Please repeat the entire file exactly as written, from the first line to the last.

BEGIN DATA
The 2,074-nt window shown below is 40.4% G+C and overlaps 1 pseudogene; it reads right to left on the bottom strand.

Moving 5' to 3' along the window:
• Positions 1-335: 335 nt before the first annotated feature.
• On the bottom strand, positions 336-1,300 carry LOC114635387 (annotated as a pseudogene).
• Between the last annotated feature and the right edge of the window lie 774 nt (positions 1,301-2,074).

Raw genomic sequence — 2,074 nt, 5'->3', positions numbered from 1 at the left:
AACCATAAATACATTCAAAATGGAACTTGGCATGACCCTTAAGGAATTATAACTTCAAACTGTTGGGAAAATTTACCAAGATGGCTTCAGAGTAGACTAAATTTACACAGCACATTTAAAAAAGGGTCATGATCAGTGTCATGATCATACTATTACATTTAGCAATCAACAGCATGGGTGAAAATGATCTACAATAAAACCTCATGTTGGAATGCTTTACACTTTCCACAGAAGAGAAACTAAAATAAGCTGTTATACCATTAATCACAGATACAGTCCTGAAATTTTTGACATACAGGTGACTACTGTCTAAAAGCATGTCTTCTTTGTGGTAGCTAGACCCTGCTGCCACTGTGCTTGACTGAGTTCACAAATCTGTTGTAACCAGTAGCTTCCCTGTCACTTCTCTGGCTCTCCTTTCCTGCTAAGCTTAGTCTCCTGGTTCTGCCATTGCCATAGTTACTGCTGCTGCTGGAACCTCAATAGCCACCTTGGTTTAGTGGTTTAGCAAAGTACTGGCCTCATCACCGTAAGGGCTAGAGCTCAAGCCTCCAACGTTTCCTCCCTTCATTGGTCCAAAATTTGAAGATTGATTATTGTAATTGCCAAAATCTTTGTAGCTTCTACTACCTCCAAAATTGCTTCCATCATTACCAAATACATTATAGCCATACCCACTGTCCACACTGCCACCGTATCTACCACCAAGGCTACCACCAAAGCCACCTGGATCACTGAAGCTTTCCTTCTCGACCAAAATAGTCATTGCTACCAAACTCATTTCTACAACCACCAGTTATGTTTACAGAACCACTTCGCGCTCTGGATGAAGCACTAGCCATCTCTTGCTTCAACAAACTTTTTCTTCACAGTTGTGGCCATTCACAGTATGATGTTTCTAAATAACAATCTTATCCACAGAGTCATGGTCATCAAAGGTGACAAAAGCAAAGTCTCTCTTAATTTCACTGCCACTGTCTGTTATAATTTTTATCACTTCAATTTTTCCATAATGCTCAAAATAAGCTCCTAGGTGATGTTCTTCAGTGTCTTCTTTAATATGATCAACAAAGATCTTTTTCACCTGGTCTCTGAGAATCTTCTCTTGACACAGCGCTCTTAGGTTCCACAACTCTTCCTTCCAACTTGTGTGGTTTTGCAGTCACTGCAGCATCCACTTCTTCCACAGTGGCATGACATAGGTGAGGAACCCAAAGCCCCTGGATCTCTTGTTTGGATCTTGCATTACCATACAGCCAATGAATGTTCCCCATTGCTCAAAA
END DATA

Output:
The 2,074-nt window shown below is 40.4% G+C and overlaps 1 pseudogene; it reads right to left on the bottom strand.

Moving 5' to 3' along the window:
• Positions 1-335: 335 nt before the first annotated feature.
• On the bottom strand, positions 336-1,300 carry LOC114635387 (annotated as a pseudogene).
• Between the last annotated feature and the right edge of the window lie 774 nt (positions 1,301-2,074).

Raw genomic sequence — 2,074 nt, 5'->3', positions numbered from 1 at the left:
AACCATAAATACATTCAAAATGGAACTTGGCATGACCCTTAAGGAATTATAACTTCAAACTGTTGGGAAAATTTACCAAGATGGCTTCAGAGTAGACTAAATTTACACAGCACATTTAAAAAAGGGTCATGATCAGTGTCATGATCATACTATTACATTTAGCAATCAACAGCATGGGTGAAAATGATCTACAATAAAACCTCATGTTGGAATGCTTTACACTTTCCACAGAAGAGAAACTAAAATAAGCTGTTATACCATTAATCACAGATACAGTCCTGAAATTTTTGACATACAGGTGACTACTGTCTAAAAGCATGTCTTCTTTGTGGTAGCTAGACCCTGCTGCCACTGTGCTTGACTGAGTTCACAAATCTGTTGTAACCAGTAGCTTCCCTGTCACTTCTCTGGCTCTCCTTTCCTGCTAAGCTTAGTCTCCTGGTTCTGCCATTGCCATAGTTACTGCTGCTGCTGGAACCTCAATAGCCACCTTGGTTTAGTGGTTTAGCAAAGTACTGGCCTCATCACCGTAAGGGCTAGAGCTCAAGCCTCCAACGTTTCCTCCCTTCATTGGTCCAAAATTTGAAGATTGATTATTGTAATTGCCAAAATCTTTGTAGCTTCTACTACCTCCAAAATTGCTTCCATCATTACCAAATACATTATAGCCATACCCACTGTCCACACTGCCACCGTATCTACCACCAAGGCTACCACCAAAGCCACCTGGATCACTGAAGCTTTCCTTCTCGACCAAAATAGTCATTGCTACCAAACTCATTTCTACAACCACCAGTTATGTTTACAGAACCACTTCGCGCTCTGGATGAAGCACTAGCCATCTCTTGCTTCAACAAACTTTTTCTTCACAGTTGTGGCCATTCACAGTATGATGTTTCTAAATAACAATCTTATCCACAGAGTCATGGTCATCAAAGGTGACAAAAGCAAAGTCTCTCTTAATTTCACTGCCACTGTCTGTTATAATTTTTATCACTTCAATTTTTCCATAATGCTCAAAATAAGCTCCTAGGTGATGTTCTTCAGTGTCTTCTTTAATATGATCAACAAAGATCTTTTTCACCTGGTCTCTGAGAATCTTCTCTTGACACAGCGCTCTTAGGTTCCACAACTCTTCCTTCCAACTTGTGTGGTTTTGCAGTCACTGCAGCATCCACTTCTTCCACAGTGGCATGACATAGGTGAGGAACCCAAAGCCCCTGGATCTCTTGTTTGGATCTTGCATTACCATACAGCCAATGAATGTTCCCCATTGCTCAAAA